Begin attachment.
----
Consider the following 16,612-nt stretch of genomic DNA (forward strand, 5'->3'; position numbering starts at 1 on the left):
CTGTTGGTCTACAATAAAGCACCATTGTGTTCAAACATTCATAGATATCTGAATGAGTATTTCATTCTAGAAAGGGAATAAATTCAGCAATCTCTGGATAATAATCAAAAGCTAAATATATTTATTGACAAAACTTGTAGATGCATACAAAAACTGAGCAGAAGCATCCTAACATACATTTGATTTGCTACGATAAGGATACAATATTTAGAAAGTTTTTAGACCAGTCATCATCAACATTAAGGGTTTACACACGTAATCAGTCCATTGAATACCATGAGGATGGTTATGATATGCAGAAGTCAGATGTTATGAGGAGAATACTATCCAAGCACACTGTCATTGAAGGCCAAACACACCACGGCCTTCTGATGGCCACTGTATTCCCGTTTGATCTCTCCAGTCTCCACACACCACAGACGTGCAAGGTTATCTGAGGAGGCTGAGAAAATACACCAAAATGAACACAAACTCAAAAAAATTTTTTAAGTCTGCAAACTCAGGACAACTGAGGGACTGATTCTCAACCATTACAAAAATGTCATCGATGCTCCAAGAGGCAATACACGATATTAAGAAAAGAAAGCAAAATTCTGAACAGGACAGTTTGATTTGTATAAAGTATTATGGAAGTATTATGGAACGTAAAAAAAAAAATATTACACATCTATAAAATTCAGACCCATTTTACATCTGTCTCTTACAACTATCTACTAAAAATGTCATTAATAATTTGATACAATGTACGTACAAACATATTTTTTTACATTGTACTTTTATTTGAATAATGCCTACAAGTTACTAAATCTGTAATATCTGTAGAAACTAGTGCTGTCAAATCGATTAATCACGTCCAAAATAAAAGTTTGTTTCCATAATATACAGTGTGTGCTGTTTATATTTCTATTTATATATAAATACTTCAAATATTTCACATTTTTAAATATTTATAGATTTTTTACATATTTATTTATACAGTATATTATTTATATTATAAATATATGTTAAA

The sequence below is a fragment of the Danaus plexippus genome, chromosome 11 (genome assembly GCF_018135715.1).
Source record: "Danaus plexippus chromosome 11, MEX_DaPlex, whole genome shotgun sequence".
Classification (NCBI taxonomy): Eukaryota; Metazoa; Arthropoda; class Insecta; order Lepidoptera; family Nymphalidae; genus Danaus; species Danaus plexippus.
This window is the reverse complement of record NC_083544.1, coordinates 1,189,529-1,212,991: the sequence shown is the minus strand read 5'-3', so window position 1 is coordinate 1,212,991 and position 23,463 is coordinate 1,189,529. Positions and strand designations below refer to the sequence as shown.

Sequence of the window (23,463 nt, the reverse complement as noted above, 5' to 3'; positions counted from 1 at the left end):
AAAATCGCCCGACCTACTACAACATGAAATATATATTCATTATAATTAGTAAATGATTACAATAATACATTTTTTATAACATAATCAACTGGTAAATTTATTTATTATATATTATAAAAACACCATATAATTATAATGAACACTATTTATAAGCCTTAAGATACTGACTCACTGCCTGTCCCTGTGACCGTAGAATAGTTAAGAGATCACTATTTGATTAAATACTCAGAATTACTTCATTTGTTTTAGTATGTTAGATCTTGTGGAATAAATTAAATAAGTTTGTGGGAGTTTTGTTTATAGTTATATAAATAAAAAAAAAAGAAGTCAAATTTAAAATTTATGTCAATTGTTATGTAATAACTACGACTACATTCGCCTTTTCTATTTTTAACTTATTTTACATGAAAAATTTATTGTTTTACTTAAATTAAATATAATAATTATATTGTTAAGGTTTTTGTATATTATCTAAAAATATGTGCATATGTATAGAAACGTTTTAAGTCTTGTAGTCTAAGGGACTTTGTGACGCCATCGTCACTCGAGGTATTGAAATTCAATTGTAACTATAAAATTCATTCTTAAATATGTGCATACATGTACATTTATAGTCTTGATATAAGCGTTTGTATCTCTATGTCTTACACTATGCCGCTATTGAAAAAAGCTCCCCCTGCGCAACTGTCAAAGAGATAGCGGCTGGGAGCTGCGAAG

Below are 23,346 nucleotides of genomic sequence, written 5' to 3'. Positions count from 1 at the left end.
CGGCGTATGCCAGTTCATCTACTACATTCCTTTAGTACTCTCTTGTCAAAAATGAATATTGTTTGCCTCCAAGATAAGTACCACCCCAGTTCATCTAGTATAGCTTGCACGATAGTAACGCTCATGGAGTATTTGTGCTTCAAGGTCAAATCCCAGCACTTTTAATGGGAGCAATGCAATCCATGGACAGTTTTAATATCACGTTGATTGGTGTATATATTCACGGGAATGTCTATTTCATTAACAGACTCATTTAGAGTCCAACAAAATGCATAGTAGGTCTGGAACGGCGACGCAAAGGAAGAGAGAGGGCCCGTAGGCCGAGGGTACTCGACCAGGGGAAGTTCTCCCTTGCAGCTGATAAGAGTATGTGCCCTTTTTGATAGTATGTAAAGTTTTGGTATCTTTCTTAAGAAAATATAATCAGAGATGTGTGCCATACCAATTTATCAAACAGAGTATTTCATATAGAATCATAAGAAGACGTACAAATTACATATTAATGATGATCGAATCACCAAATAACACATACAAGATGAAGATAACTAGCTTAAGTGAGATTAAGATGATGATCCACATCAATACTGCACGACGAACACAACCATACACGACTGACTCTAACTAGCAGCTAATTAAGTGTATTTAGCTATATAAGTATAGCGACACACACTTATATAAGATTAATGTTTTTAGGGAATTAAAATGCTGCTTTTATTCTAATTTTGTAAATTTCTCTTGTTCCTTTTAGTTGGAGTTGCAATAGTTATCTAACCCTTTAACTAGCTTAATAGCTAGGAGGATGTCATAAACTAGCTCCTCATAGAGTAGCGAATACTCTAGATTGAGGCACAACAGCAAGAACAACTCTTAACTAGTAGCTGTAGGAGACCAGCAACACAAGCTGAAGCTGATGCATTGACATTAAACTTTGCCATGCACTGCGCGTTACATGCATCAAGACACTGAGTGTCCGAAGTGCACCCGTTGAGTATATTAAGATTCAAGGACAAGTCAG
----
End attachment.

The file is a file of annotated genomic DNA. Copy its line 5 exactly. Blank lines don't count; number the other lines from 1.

Classification (NCBI taxonomy): Eukaryota; Metazoa; Arthropoda; class Insecta; order Lepidoptera; family Nymphalidae; genus Danaus; species Danaus plexippus.